Voters in Michigan will decide on whether or not to legalize recreational cannabis this November.
State officials announced this week that organizers collected enough valid signatures to get the issue to the ballot. The state election board voted 4-0 to allow the proposal to move forward. If passed, Michigan would become the 10th state to legalize recreational cannabis unless another state’s legislature does so before November.
“We expected this,” said John Truscott, spokesman for the Coalition to Regulate Marijuana Like Alcohol according to Detroit Free Press. “Now, we’ll be out and about talking to people and educating them about the issues.”
Under the proposal, Michigan residents 21 and over could legally possess up to 2.5 ounces of cannabis flower and grow up to 12 plants at home. A 10% excise tax plus a 6% state sales tax would be applied to all purchases.
“The people of Michigan deserve this. They earned it,” said Rick Thompson, a board member of the Michigan chapter of the National Organization for the Reform of Marijuana Laws or NORML. “We’ve faced many trials and tribulations. We’ve had so many stop and go signs from the federal government. That’s why states have to take the reins on the issue and really be the crucibles of democracy that they’ve always been intended to be.”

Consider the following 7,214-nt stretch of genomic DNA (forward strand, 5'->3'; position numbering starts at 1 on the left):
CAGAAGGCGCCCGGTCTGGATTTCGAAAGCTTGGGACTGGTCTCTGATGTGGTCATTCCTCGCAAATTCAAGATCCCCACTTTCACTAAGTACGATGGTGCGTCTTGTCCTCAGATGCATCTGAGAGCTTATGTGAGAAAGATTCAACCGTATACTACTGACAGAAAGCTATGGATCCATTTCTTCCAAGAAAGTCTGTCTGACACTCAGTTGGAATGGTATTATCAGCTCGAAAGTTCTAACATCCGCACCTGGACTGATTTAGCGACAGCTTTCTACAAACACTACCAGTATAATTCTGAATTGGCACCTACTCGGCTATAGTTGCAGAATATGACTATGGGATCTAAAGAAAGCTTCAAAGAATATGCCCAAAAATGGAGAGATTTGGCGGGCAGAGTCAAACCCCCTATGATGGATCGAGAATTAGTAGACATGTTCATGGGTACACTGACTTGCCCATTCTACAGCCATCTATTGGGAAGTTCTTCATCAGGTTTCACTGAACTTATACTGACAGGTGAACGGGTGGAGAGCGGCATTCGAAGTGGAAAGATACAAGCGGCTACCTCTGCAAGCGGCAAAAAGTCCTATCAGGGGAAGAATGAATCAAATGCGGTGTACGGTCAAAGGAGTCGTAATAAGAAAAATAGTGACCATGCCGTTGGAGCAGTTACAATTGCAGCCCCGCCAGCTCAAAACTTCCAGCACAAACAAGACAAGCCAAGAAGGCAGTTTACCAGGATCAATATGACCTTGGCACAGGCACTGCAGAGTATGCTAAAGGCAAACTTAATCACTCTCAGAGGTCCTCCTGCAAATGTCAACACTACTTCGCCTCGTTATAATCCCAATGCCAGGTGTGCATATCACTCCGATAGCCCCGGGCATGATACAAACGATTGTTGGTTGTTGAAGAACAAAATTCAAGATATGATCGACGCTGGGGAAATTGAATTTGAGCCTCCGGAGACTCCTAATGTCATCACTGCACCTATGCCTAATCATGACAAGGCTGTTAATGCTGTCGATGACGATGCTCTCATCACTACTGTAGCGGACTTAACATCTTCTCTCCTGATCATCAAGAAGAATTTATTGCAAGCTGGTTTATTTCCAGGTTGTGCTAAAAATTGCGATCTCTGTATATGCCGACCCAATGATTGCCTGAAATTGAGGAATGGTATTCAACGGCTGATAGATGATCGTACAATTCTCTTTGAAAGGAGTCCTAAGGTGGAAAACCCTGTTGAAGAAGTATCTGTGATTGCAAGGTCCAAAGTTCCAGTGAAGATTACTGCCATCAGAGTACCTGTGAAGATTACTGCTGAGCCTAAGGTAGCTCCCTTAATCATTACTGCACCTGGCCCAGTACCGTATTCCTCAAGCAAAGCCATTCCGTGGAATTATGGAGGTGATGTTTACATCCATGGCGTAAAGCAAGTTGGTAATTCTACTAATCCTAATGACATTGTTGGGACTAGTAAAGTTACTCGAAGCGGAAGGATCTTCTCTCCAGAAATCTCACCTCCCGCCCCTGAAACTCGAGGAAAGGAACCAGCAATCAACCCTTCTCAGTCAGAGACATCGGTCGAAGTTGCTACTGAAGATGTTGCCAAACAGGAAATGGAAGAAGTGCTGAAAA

Legal cannabis is expected to generate up to $1 billion in sales per year and would provide state officials with additional tax revenues.
Despite the potential for new revenue and jobs, not everyone was pleased with the board’s decision.
“By putting this on the ballot, you’re disregarding federal law,” Scott Greenlee, executive director of the Healthy and Productive Michigan political action committee said. “I recognize that other states have done it, but like my mom always told me, ‘Just because your friends jump off a bridge, doesn’t mean you have to do the same thing.’
“We’re picking and choosing which laws to follow and that’s no way to live,” he said.
Medicinal cannabis is already legal in Michigan but has had a rocky rollout. The program was initially approved in 2008 but has faced several delays. Currently, dispensaries are working under temporary licenses and are awaiting permanent certification.